Take the 2-minute tour ×
Stack Overflow is a question and answer site for professional and enthusiast programmers. It's 100% free, no registration required.

So I have a list:

['x', 3, 'b']

and I want the output to be:

[x, 3, b]

How can I do this in python?

if i do str(['x', 3, 'b']) I get one with quotes, but I don't want quotes.

share|improve this question
add comment

5 Answers 5

up vote 56 down vote accepted
mylist = ['x', 3, 'b']
print '[%s]' % ', '.join(map(str, mylist))
share|improve this answer
    
Thank you that works great. Can you explain a bit in detail on what are you doing in the second line? I am new to python. –  John Stewart Mar 26 '11 at 23:12
11  
He is using the map function to call str for each element of mylist, creating a new list of strings that he then joins into one string with str.join. Then, he uses the % string formatting operator to substitute the string in instead of %s in "[%s]". –  li.davidm Mar 26 '11 at 23:54
    
Another way to do it that's maybe a bit more modern: "[{0}]".format(", ".join(str(i) for i in mylist)) –  Jack O'Connor Sep 11 '13 at 13:25
    
i tend to prefer map(f, xs) (or imap in python2.x) over (f(x) for x in xs), when f is a predefined callable; that tends to execute fewer bytecodes, and is usually more compact. Certainly dont map(lambda x:..., xs) thats much worse than (... for x in xs) –  IfLoop Sep 11 '13 at 15:01
    
I'm getting SyntaxError, with the above on Python 3.3.2.. Are parens required for print? –  inger Nov 16 '13 at 2:34
show 3 more comments

Instead of using map, I'd recommend using a generator expression with the capability of join to accept an iterator:

def get_nice_string(list_or_iterator):
    return "[" + ", ".join( str(x) for x in list_or_iterator) + "]"

Here, join is a member function of the string class str. It takes one argument: a list (or iterator) of strings, then returns a new string with all of the elements concatenated by, in this case, ,.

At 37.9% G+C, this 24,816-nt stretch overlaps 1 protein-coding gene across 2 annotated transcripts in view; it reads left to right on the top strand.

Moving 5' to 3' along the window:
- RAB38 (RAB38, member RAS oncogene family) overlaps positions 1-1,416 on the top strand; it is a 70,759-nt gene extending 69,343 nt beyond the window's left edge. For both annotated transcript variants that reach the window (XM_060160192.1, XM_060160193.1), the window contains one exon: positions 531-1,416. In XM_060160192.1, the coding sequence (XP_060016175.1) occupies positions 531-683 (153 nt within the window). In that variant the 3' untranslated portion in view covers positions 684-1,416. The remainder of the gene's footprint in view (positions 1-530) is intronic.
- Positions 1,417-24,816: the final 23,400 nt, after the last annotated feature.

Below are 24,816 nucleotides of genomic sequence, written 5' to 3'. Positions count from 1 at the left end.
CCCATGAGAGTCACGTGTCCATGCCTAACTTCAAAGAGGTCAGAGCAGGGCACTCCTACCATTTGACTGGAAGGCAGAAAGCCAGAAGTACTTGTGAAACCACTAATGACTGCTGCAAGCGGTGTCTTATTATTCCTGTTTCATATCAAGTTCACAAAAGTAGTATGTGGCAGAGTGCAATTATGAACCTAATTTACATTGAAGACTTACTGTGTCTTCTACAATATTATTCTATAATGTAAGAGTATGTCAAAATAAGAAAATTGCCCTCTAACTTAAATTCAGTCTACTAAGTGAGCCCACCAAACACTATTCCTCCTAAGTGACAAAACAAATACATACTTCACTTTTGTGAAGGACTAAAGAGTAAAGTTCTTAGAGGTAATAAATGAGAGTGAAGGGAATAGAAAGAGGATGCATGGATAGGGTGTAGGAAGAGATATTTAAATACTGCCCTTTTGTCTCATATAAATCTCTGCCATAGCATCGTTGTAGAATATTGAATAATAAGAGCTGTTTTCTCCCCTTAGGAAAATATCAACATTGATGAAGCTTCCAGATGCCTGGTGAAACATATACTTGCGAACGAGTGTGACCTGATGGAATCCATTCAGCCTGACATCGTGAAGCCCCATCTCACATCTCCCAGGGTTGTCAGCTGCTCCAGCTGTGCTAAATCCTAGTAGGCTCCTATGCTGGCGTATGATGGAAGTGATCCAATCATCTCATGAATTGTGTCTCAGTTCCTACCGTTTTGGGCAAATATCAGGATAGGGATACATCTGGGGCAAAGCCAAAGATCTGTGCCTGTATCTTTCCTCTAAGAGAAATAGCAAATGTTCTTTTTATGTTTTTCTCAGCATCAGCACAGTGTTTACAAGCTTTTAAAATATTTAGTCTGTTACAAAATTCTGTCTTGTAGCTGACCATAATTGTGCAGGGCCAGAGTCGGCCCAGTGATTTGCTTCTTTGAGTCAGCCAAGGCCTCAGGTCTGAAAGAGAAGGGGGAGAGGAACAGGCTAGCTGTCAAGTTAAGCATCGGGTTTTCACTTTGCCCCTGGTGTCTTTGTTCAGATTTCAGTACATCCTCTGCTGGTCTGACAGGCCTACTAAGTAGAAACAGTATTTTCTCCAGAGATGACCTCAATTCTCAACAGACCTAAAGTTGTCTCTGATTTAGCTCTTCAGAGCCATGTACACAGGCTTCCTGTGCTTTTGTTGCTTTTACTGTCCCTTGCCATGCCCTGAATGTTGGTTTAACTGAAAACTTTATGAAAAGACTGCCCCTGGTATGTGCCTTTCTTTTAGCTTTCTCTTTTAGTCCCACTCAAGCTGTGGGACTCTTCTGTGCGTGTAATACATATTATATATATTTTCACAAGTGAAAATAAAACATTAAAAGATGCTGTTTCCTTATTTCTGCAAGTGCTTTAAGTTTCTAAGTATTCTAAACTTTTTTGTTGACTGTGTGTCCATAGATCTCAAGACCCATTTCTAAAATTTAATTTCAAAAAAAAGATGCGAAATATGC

share|improve this answer
1  
A good optimization for Python 2, since map returns a list in 2.x. It returns a generator in 3.x, so it doesn't help as much there. –  Tom Zych Mar 27 '11 at 0:02
5  
I would do return ", ".join( str(x) for x in list_or_iterator).join('[]') –  eyquem Mar 27 '11 at 12:23
    
@eyquem: Clever, I've not seen join used like that before. Still, that is a little more opaque to a beginner (since you're using the property that a string is an iterable container of one-character strings). –  Seth Johnson Mar 27 '11 at 13:10
1  
@eyquem: Post that as a separate answer and I'll upvote it. –  martineau Mar 27 '11 at 21:34
add comment

You can delete all unwanted characters from a string using its translate() method with None for the table argument followed by a string containing the character(s) you want removed for its deletechars argument.

lst = ['x', 3, 'b']

print str(lst).translate(None, "'")

# [x, 3, b]

If you're using a version of Python before 2.6, you'll need to use the string module's translate() function instead because the ability to pass None as the table argument wasn't added until Python 2.6. Using it looks like this:

import string

print string.translate(str(lst), None, "'")

Using the string.translate() function will also work in 2.6+, so using it might be preferable.

share|improve this answer
    
Alas : lst = ["it isn't", 3, 'b'] ==> ["it isnt", 3, b] and also with lst = ['it isn\'t', 3, 'b'] –  eyquem Mar 27 '11 at 12:20
    
@eyquem: Yes, avoiding the deletion of characters that are actually be part of your data (rather than strictly being used to delimit it) would naturally require slightly more elaborate/different logic if it's a possibility. –  martineau Mar 27 '11 at 20:39
add comment

Here's an interactive session showing some of the steps in @TokenMacGuy's one-liner. First he uses the map function to convert each item in the list to a string (actually, he's making a new list, not converting the items in the old list). Then he's using the string method join to combine those strings with ', ' between them. The rest is just string formatting, which is pretty straightforward. (Edit: this instance is straightforward; string formatting in general can be somewhat complex.)

Note that using join is a simple and efficient way to build up a string from several substrings, much more efficient than doing it by successively adding strings to strings, which involves a lot of copying behind the scenes.

>>> mylist = ['x', 3, 'b']
>>> m = map(str, mylist)
>>> m
['x', '3', 'b']
>>> j = ', '.join(m)
>>> j
'x, 3, b'
share|improve this answer
add comment

If you are using Python3:

print('[',end='');print(*L, sep=', ', end='');print(']')
share|improve this answer
add comment

Your Answer

 
discard

By posting your answer, you agree to the privacy policy and terms of service.

Not the answer you're looking for? Browse other questions tagged or ask your own question.